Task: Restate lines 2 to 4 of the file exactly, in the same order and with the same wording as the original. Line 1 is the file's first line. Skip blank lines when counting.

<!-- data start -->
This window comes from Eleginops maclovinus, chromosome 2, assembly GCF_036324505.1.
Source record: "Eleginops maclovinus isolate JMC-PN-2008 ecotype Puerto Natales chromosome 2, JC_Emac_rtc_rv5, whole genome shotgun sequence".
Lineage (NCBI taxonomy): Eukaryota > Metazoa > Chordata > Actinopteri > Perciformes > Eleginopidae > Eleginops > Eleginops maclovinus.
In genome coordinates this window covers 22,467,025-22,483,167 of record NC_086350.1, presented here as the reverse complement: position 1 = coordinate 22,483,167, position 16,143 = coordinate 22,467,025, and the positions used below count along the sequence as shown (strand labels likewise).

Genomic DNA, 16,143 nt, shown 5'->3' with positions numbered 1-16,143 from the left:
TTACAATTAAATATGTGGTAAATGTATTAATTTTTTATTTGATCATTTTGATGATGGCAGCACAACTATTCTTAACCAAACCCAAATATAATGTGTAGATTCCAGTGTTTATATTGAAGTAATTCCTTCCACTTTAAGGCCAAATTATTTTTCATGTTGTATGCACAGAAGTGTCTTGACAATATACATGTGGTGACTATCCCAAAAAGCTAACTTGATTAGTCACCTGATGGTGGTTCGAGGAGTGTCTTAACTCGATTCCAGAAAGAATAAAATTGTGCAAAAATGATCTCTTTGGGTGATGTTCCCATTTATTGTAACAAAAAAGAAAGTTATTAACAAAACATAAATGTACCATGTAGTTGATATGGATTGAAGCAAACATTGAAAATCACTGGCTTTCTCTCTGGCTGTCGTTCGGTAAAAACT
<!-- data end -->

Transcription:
Source record: "Eleginops maclovinus isolate JMC-PN-2008 ecotype Puerto Natales chromosome 2, JC_Emac_rtc_rv5, whole genome shotgun sequence".
Lineage (NCBI taxonomy): Eukaryota > Metazoa > Chordata > Actinopteri > Perciformes > Eleginopidae > Eleginops > Eleginops maclovinus.
In genome coordinates this window covers 22,467,025-22,483,167 of record NC_086350.1, presented here as the reverse complement: position 1 = coordinate 22,483,167, position 16,143 = coordinate 22,467,025, and the positions used below count along the sequence as shown (strand labels likewise).